I’m a bit blurry but still recognizable.
You can also freeze people using long exposure and a flash, but this will be covered in an upcoming article.
Another effect you can obtain with long exposure is softening and smoothing water. This way you can make it contrast with all the static elements of your picture. This first picture was taken with a 1/400s exposure, far from enough to give a silky look to the river…
… but compare it to this picture of Notre Dame with a 6-8s exposure, and it feels completely different !
In general you need a few seconds exposure to smooth a river, but for a waterfall -where water obviously moves faster-, you can even use shutter speeds around 1/40 or 1/30 to achieve the same effect.
Light trails are probably the most recognizable trademark of this technique. You can use any moving source of light, from car headlights, to stars, and even fire jugglers, like here on Notre Dame’s forecourt.
The key is anticipation, you have to plan where the source(s) of light is going to move. For instance with cars I often use a speed around 8s so that the headlights are long, and not trimmed in the middle of the image. For this image I also had to struggle with the bridge’s movement, which was inducing motion blur, I had to try for 20 minutes until I could get the shot.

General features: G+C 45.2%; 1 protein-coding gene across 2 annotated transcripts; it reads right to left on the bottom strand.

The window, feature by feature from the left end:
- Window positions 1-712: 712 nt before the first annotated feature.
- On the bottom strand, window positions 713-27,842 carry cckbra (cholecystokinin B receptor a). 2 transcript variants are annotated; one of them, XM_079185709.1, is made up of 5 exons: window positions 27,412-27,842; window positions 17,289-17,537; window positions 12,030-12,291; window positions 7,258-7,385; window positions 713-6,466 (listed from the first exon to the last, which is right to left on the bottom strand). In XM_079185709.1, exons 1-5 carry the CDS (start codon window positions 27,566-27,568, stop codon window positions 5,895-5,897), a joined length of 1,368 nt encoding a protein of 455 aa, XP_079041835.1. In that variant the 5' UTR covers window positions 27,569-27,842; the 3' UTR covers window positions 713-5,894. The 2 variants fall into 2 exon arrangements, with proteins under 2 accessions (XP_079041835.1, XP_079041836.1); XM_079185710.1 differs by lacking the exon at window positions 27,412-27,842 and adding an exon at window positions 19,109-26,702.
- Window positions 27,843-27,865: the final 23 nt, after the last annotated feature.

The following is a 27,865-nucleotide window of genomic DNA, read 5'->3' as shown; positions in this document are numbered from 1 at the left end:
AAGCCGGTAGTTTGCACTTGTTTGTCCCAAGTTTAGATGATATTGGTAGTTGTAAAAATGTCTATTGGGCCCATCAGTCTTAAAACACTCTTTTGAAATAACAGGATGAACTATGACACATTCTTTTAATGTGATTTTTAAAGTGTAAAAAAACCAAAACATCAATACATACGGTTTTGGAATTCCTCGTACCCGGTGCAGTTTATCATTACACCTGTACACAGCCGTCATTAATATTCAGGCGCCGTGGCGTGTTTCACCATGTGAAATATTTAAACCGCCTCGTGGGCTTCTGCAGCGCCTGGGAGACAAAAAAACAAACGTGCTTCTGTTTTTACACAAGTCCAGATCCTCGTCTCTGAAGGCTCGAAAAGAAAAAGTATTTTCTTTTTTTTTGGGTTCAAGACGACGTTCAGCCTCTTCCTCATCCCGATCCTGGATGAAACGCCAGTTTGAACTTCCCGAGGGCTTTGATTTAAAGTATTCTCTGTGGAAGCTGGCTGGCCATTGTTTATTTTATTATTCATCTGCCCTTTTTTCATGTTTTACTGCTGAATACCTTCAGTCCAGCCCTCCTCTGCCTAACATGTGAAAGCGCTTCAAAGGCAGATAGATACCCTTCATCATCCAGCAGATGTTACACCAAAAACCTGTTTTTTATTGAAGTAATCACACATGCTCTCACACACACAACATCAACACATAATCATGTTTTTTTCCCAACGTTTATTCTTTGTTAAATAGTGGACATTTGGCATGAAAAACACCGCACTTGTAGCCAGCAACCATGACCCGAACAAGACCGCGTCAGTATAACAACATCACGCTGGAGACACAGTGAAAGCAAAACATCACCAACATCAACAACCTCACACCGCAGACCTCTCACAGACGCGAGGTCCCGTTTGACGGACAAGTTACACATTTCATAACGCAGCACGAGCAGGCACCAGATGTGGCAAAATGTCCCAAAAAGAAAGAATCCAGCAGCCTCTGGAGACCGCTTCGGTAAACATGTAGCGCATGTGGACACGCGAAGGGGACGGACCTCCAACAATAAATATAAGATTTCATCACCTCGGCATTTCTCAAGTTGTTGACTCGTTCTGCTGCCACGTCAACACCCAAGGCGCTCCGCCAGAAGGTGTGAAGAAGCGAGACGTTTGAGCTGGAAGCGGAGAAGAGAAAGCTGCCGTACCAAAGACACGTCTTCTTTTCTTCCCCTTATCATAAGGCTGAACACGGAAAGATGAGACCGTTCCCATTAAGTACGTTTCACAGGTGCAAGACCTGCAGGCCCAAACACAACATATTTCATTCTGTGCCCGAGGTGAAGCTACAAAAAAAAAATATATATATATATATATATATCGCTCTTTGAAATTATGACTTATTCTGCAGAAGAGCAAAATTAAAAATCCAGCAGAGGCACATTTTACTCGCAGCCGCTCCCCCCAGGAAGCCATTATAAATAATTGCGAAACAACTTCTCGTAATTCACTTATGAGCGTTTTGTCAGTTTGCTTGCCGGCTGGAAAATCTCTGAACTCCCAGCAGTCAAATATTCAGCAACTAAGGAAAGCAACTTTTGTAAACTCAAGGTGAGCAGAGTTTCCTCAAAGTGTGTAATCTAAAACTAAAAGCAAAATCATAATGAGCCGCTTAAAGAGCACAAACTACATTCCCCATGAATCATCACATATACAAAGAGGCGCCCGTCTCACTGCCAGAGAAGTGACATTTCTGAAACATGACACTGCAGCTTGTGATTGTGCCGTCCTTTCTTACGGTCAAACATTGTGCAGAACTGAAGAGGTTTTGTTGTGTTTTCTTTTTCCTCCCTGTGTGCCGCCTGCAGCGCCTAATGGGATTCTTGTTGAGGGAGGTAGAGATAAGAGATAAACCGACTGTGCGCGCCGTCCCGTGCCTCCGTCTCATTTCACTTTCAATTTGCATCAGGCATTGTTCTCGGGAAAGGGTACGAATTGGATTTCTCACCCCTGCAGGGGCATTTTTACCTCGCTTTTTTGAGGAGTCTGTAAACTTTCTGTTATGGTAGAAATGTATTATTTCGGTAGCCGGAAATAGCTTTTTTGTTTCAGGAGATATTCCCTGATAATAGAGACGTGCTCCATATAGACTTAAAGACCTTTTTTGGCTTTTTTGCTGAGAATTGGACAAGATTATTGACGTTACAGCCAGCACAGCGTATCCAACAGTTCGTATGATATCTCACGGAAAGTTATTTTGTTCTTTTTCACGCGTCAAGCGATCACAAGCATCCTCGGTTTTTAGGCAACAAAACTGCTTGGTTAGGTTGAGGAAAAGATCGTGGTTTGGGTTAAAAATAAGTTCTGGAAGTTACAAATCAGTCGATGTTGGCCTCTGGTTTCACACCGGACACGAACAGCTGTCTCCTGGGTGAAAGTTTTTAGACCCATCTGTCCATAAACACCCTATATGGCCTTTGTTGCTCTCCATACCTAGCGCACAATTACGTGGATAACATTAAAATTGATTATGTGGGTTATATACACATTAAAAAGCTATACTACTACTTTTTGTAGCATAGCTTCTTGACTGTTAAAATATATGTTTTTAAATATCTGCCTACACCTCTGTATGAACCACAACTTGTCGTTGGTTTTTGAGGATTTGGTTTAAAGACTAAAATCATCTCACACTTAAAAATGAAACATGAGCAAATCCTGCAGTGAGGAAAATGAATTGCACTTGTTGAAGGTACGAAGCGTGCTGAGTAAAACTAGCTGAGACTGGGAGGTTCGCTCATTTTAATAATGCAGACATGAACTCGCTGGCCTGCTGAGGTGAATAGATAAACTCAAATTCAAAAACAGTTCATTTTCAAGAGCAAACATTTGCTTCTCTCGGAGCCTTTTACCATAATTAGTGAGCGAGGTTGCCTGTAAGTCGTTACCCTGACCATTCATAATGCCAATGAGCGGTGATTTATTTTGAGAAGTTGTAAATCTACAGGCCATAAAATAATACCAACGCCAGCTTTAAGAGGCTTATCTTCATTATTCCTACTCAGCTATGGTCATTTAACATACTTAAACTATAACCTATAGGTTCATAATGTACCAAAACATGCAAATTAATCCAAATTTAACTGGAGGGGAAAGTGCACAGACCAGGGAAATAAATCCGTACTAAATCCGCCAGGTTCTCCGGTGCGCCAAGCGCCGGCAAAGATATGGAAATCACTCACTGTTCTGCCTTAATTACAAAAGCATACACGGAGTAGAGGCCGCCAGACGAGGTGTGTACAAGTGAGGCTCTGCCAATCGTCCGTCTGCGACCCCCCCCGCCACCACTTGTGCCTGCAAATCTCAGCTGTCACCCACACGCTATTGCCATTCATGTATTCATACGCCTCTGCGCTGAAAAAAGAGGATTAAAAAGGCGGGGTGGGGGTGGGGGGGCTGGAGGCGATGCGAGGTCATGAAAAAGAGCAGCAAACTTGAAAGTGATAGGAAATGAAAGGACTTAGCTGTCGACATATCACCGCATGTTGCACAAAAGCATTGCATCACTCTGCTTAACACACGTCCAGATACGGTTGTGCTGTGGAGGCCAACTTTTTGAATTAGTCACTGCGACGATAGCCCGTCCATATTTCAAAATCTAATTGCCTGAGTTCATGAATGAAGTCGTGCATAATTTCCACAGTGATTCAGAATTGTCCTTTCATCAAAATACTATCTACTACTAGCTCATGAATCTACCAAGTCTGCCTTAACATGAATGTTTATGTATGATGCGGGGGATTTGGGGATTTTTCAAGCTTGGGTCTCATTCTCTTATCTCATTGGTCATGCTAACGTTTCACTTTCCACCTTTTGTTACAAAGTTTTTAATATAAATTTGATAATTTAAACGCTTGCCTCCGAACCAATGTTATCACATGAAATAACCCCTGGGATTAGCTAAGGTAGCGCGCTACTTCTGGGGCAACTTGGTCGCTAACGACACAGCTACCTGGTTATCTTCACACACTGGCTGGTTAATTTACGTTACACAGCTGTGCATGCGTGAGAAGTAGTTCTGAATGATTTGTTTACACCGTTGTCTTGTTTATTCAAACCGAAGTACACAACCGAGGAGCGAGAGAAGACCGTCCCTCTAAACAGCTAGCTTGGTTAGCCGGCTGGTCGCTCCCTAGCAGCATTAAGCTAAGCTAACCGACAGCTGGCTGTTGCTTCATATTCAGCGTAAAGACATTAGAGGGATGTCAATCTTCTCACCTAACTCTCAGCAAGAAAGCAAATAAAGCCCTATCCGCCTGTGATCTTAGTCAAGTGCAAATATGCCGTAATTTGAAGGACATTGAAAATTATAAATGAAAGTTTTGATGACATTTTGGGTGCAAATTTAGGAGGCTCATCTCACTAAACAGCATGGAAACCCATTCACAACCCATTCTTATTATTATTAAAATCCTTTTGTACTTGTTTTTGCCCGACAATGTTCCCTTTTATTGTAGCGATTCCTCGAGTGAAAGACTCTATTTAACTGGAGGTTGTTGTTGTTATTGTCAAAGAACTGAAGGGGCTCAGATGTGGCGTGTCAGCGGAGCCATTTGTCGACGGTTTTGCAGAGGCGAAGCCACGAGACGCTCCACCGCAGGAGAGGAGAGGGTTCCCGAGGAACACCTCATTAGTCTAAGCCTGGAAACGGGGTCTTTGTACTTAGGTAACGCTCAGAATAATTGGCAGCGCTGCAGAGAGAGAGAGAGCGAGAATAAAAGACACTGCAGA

Finally, you don’t even have to rely on exterior sources of light, you can go play with your phone’s torch within your frame, and do bit of light-painting. The possibilities are infinite. This last picture showcases light-painting as well as blurred out bystanders.
What you have to remind here is, there are no rules in photography. Whatever works for you will always make your best pictures. You have to experiment, get used to the shutter speed mode and to different subjects. Eventually it will become like a second nature and you’ll be able to visualize your shots even before the shutter has been released.